Learning about StructureMap

December 12, 2008

I’ve been playing around with StructureMap for the last couple of days and I must say that I’m really impressed. I had no troubles in quickly getting up to speed with this amazing IoC container. Jeremy claims that StructureMap is actually one of the first IoC containers in the .NET space. Although it has been around for a long time, somehow it has always been under (or above) my radar until my colleague Peter pointed out that I should take a look. I’ve always been a Castle Windsor fan boy, but using StructureMap for the past couple of days challenged my assumptions about IoC containers.

Anyway, I’m not going to repeat all of the good stuff that has already been written about StructureMap. Reading this post (also take a look at the linked articles) and watching these Dime Casts should get you started fairly quickly.

With this post I’m going to show you some of my personal favorite features.

1/ No explicit configuration required.

Suppose I have a simple message handler class with two dependencies. The usual Castle Windsor configuration looks like this:

var messageHandler =  

The StructureMap configuration for the same scenario looks like this:

ObjectFactory.Initialize(registry =>
var messageHandler = 

Notice that StructureMap doesn’t require you to register the CreateUserMessageHandler class! It’s a small detail, but a nice one.

2/ Diagnostics

If you want to provide a unit test that checks whether the configuration of the container is valid, you can use the following method :


If something is wrong, a StructureMapConfigurationException is thrown. It doesn’t get any easier than this.

3/ Profiles and Contextual Binding

Using profiles in StructureMap, you can basically switch container configuration based on a context. Here is a code sample that illustrates this concept:

ObjectFactory.Initialize(registry =>
ObjectFactory.Profile = "ActiveDirectory";
var ldapStore = ObjectFactory.GetInstance<ILdapStore>();
Assert.That(ldapStore, Is.TypeOf(typeof(ActiveDirectory)));
ObjectFactory.Profile = "Fedora";
ldapStore = ObjectFactory.GetInstance<ILdapStore>();
Assert.That(ldapStore, Is.TypeOf(typeof(Fedora)));

With a single line of code you can switch configuration. Again, quite easy.

4/ Custom Instance Creation

Castle Windsor provides a FactorySupport facility which enables you create your own instances for a certain type. StructureMap provides the same option through its fluent interface:

ObjectFactory.Initialize(registry =>
    .Is.ConstructedBy(() => new OpenLdap("DC=Jan,DC=BE"));
var ldapStore = ObjectFactory.GetInstance<ILdapStore>();

The fluent interface of StructureMap makes this very readable.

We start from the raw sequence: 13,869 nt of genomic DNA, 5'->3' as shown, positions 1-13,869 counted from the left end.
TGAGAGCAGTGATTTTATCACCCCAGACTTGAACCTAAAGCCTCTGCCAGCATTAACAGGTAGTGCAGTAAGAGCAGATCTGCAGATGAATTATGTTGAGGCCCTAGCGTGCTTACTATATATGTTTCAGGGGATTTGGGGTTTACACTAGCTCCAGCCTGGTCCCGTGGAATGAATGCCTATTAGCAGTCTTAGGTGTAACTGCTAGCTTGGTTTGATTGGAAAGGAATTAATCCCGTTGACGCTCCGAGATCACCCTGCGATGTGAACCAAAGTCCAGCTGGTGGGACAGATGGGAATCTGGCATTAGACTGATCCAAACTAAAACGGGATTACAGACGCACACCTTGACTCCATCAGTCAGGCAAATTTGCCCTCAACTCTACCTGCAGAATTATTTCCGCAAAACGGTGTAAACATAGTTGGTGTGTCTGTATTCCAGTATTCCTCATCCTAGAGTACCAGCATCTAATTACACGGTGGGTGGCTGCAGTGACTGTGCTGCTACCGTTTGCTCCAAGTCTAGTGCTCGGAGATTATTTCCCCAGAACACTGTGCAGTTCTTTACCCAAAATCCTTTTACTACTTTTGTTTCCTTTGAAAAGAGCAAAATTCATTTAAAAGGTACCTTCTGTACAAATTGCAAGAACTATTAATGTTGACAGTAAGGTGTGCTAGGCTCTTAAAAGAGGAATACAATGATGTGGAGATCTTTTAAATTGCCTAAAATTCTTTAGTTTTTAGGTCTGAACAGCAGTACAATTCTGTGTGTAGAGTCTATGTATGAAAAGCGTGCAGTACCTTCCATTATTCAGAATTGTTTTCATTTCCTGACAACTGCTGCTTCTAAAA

5/ Auto Mocking

Ayende provided an implementation of an auto mocking container in his Rhino Tools repository that uses Castle Windsor. StructureMap provides a similar API straight out of the box. No separate downloads required. You can read this article for more information. I know that there are numerous people out there who resist the idea of an auto mocking container, but it simply makes setting up mock objects and the subject-under-test less tedious.


As I mentioned before, I’ve been a Castle Windsor fanatic for quite some time now. The sweetness of StructureMap puts me into a mind struggle about which IoC container I like the most. To me, one of the most compelling features of Castle Windsor is its extensibility with custom facilities. I didn’t notice any equivalent feature in StructureMap. I could be wrong however, so please let me know if it does have a form of add-on capabilities. On the other hand, the ease of use and well thought out API of StructureMap makes it serious candidate as well. Anyone on my current team could start using it in no time. That’s a very important aspect as well.

Anyway, if you are looking for an IoC container, make sure to take StructureMap into account as well. Its the small subtleties in the API that makes it so nice to use.

If you and your team want to learn more about how to write maintainable unit tests and get the most out of TDD practices, make sure to have look at our trainings and workshops or check out the books section. Feel free to reach out at

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Jan Van Ryswyck

Thank you for visiting my blog. I’m a professional software developer since Y2K. A blogger since Y2K+5. Provider of training and coaching in XP practices. Curator of the Awesome Talks list. Past organizer of the European Virtual ALT.NET meetings. Thinking and learning about all kinds of technologies since forever.



Thank you for visiting my website. I’m a professional software developer since Y2K. A blogger since Y2K+5. Author of Writing Maintainable Unit Tests. Provider of training and coaching in XP practices. Curator of the Awesome Talks list. Thinking and learning about all kinds of technologies since forever.

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